Wednesday, 8 December 2010

Problems with Classical Physics around the year 2000

Some selected pioneers in the development of Physics

Leucippus (first half of 5th century BC) first proposed atomism
Archimedes (287 BC – 212 BC) derived many correct quantitative descriptions of mechanics, statics, hydrostatics, levers etc.
Of the modern physicists, the most famous is Isaac Newton (1642 - 1727) who built on the works of Galileo Galilei (1564 - 1642) and Johannes Kepler (1571 - 1630)
James Clerk Maxwell’s (1831 – 1879) theory of electromagnetism unified the fields of electricity, magnetism and optics
The work of Albert Einstein (1879 – 1955) marked a new direction in physics that continues to the present day.

Between 1600-1900 AD, great progress was made in explaining the way the world is organised. Classical physics was largely based on observations at macroscopic scale and at modest values of velocities - the laws of physics were very successful in explaining a large body of empirical data.
However, the world operates on the atomic/molecular level.
Speeds at which electrons and other particles move are comparable to the speed of light. Physics works differently for these conditions.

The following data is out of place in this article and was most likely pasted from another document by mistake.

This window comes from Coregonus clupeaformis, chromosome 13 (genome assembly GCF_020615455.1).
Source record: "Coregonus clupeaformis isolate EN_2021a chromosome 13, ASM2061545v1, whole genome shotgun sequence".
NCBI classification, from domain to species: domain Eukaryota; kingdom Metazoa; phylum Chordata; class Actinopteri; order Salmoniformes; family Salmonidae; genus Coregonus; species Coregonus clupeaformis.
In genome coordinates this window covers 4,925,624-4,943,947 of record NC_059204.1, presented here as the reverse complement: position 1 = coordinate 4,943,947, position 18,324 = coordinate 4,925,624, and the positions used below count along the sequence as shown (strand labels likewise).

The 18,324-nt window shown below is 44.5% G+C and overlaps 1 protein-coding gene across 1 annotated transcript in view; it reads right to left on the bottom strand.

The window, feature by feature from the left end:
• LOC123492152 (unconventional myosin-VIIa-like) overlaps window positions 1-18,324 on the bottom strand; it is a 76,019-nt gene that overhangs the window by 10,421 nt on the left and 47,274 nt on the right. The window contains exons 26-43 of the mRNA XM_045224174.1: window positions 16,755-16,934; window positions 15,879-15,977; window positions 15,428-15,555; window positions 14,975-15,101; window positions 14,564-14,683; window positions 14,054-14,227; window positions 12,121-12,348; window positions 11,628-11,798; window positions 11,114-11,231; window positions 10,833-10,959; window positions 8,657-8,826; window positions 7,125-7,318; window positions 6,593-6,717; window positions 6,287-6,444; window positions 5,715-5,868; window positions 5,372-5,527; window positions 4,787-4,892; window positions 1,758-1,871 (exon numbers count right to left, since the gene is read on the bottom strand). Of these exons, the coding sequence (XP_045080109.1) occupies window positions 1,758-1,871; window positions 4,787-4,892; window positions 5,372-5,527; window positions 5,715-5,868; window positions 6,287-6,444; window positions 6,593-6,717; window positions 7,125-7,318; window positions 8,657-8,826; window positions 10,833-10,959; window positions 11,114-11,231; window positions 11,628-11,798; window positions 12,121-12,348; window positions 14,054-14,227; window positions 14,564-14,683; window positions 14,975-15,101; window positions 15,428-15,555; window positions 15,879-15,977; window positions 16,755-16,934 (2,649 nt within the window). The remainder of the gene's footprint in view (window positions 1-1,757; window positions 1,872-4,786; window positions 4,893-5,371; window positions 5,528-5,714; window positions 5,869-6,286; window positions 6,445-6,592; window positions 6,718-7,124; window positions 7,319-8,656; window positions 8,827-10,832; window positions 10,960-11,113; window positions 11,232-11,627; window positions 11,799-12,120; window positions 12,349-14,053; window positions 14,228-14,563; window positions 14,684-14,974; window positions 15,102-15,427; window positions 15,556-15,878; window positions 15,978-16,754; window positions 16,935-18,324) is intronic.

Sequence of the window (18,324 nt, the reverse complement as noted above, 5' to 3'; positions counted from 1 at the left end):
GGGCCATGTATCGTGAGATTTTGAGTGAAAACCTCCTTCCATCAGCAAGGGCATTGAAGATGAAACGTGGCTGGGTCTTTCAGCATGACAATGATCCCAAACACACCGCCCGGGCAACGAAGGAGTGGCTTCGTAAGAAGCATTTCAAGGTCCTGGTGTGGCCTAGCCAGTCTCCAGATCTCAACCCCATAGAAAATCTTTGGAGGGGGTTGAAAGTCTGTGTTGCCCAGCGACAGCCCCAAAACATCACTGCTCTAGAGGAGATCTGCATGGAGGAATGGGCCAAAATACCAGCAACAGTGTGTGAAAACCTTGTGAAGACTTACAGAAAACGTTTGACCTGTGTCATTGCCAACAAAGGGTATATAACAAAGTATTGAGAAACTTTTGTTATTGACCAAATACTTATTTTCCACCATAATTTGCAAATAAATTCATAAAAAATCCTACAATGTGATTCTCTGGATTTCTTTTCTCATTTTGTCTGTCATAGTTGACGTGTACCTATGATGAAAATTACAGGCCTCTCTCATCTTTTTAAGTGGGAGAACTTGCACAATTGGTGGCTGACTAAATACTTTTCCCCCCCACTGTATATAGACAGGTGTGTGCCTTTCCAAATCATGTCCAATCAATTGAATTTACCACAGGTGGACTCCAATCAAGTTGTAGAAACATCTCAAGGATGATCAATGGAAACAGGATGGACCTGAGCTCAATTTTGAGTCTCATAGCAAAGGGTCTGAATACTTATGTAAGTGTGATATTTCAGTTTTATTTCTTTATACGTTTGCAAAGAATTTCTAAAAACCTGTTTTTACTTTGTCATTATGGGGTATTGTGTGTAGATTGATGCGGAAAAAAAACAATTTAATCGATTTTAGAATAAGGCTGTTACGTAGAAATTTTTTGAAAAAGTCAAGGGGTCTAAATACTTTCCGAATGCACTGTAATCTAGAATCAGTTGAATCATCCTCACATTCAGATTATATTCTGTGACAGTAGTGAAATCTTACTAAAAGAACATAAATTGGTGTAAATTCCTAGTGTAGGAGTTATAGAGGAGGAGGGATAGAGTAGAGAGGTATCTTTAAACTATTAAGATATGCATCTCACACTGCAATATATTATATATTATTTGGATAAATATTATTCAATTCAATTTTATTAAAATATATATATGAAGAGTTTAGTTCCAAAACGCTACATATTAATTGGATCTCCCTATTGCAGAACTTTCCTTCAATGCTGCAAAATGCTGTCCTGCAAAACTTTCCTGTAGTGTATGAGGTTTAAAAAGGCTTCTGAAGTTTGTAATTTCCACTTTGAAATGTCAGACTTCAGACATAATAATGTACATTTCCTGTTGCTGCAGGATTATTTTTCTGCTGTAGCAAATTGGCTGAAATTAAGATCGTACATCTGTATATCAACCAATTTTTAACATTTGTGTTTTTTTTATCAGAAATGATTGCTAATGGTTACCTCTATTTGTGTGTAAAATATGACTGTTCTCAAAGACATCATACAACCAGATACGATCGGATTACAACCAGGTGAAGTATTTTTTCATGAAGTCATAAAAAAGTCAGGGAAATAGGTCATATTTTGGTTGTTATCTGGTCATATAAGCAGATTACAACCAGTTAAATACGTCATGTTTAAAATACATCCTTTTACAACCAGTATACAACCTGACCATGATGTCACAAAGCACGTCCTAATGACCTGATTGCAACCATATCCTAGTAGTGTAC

Quantum Physics and Relativity provide the theoretical basis to understand the new physics. The results of quantum physics and relativity reproduce those of classical physics for macroscopic systems and for low velocities.

By the end of the nineteenth century, the general belief was that science and technology are fully developed. In 1897 Charles H. Duell, Director of the US Patent Office, advised President McKinley to close down the Patent Office, because it no longer serves a purpose since:
“Everything that could ever be invented had already been invented”!

but physicists were worried...

Serious cracks had begun to appear in Classical Physics!

By the year 1900, Classical Physics started to have serious difficulties with the experimental results from black-body radiation, photoelectric effect etc.
Results were in contradiction with the fundamental laws that had served well for the past two centuries.

Additionally, the nature of light and of the newly discovered X-rays and nuclear radiation just did not make sense. Probably most serious of all, physics could not define a reference frame with respect to which laws could be stated – the whole framework on which physics was based was in doubt!
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